Rigoletto. Maestro Gerrard graciously took some time out of his busy schedule to share with us a glimpse at the man behind the baton.
(Q) What is the most exciting thing about Rigoletto for you?
(A) I had listened to recordings of Rigoletto for years, and I had even worked on the famous bits (Gilda’s big aria and the famous quartet), but when I moved to New York to go to grad school, Rigoletto was the first opera that I saw at the Met. It’s an experience I will never forget. This music is amazing! Rigoletto is about midway through Verdi’s operas, and by this point he had perfected something magical. The way that he wrote for the voices is unlike anything else in the operatic repertoire. The music is so completely conceived for the human voice. He knew more than anyone before him exactly how the human voice works, and how it can connect with the emotional guts of any listener.
(Q) How did you get started with opera?
(A) I came to opera a little later than some. I grew up in a small town in Manitoba, and opera was not high on the list of activities for a Saturday night. I saw my first opera when I was an undergrad at the University of Manitoba (Hänsel und Gretel). I had at this point started to play for a lot of singers at school, even though my degree was in solo piano. I went to a summer art song festival where I met my now friend and mentor, Michael McMahon, who encouraged me to apply for the brand new opera training program, Opera Nuova in Edmonton. I thought I was unqualified to go, and I said to him, “I don’t know anything about opera!” He replied, “Well, it’s about time you learned.” I’m happy to say that I’m still learning.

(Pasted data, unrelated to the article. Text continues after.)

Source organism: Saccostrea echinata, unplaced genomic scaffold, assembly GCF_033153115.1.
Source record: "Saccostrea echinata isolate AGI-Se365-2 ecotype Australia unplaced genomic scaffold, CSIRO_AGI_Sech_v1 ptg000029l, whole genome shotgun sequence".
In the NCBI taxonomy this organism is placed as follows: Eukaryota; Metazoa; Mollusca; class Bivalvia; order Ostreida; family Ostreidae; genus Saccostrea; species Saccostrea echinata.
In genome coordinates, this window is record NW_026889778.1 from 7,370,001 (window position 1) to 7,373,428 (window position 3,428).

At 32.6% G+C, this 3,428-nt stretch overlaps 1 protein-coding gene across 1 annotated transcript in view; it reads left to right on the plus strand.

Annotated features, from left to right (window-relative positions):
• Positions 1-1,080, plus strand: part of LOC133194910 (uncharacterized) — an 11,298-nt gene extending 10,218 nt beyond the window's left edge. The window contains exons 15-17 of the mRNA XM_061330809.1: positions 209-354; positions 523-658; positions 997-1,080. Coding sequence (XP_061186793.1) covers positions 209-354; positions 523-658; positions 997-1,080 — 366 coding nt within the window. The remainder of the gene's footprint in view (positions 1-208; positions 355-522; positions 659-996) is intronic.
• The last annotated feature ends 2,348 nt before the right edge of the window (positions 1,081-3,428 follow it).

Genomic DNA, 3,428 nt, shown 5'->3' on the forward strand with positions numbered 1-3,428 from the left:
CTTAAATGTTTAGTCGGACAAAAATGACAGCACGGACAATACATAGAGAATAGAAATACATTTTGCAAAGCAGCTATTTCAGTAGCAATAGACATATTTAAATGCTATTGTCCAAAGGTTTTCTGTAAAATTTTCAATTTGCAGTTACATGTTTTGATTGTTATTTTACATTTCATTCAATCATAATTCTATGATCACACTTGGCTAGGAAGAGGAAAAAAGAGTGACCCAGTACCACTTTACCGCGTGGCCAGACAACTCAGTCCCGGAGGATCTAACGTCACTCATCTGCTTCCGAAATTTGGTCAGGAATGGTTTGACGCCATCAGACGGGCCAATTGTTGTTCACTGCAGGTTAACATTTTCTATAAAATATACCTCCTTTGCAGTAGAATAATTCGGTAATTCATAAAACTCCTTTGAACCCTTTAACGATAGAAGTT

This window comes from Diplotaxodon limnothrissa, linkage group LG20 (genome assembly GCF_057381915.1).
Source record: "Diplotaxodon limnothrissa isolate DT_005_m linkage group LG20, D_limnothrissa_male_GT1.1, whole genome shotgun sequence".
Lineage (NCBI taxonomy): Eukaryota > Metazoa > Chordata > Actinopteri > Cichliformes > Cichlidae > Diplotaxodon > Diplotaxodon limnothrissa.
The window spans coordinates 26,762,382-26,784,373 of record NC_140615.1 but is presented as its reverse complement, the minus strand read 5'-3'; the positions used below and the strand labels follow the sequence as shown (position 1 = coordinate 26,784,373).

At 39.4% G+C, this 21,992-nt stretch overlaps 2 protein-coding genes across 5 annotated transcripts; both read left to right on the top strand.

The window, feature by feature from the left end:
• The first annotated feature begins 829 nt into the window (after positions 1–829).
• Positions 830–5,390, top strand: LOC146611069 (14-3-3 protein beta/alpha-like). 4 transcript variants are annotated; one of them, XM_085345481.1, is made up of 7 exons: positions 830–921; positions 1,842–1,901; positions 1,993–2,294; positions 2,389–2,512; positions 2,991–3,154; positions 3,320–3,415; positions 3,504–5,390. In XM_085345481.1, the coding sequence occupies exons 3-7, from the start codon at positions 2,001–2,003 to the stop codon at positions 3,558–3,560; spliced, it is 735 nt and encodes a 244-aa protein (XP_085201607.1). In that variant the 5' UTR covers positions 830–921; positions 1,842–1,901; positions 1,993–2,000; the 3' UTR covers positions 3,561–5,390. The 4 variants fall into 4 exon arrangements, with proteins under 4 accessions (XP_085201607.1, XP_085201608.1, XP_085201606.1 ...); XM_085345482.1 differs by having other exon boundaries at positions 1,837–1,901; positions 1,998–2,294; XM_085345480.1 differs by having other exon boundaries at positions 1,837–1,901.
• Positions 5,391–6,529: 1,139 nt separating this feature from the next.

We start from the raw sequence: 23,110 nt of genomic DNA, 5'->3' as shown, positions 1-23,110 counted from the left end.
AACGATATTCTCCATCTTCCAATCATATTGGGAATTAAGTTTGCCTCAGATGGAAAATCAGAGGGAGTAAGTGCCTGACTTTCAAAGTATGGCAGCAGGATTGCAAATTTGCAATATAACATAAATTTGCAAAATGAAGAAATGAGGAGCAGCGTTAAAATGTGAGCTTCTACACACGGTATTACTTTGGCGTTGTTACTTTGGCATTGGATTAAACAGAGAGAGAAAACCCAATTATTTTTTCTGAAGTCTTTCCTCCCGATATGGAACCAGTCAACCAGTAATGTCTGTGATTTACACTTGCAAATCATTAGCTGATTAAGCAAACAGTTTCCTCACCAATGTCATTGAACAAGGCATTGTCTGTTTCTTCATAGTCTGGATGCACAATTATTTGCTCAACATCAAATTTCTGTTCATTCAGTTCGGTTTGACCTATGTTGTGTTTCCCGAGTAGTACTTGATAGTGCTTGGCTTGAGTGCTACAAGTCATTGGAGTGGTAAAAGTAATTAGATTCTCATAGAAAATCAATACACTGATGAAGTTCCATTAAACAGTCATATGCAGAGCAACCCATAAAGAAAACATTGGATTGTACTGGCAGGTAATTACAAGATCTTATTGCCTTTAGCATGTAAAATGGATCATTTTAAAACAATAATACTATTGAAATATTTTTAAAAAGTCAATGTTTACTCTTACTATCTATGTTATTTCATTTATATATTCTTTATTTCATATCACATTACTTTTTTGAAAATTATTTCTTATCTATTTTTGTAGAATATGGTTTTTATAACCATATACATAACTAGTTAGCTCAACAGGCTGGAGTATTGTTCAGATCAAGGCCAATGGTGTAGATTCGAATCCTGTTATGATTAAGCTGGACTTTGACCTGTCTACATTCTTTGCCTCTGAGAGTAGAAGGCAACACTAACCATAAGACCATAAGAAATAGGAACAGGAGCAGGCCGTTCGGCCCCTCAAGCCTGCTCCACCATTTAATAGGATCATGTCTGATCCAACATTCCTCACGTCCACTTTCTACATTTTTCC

(A) One of the criticisms that’s often leveled against opera is that the people and situations are too unbelievable for us to engage. Rigoletto is not to be included in this category. The first time (and every time) I see this opera, I am bowled over by the inescapable plight of poor Rigoletto himself. There’s a tragic inevitability about the story; we can see the outcome approaching a mile away, and Rigoletto cannot. As the opera charges on, you can’t help but become involved. You want to tell Rigoletto to change course, but of course you are stuck in your seat, helpless.
(Q) And one last question, everbody has a guilty pleasure when it comes to music, what yours?
(A) Eek. Well I’m kind of a music nerd. My iTunes is nearly all classical. I do own a couple of Rufus Wainwright albums. I recently discovered Madeleine Peyroux, Gavin Creel and Zee Avi. Sadly, that’s about it.
Well admittedly, we were sort of hoping to hear that the Maestro likes to listen to a little Jay-Z or Snoop Doggy Dogg when not waving his arms around passionately, but we know what it's like to have an iTunes account and be frustrated at the lack of classical categories like Romantic, 20th Century, and Baroque! To read more about Maestro Gerrard, click here go directly to his bio!
Stay tuned for our next blog update featuring the multi-talented Tenor, Frédérik Robert who will be joining us again to sing Il Duca after an impressive and memorable jump in as Don Jose in our January 2011 production of Carmen!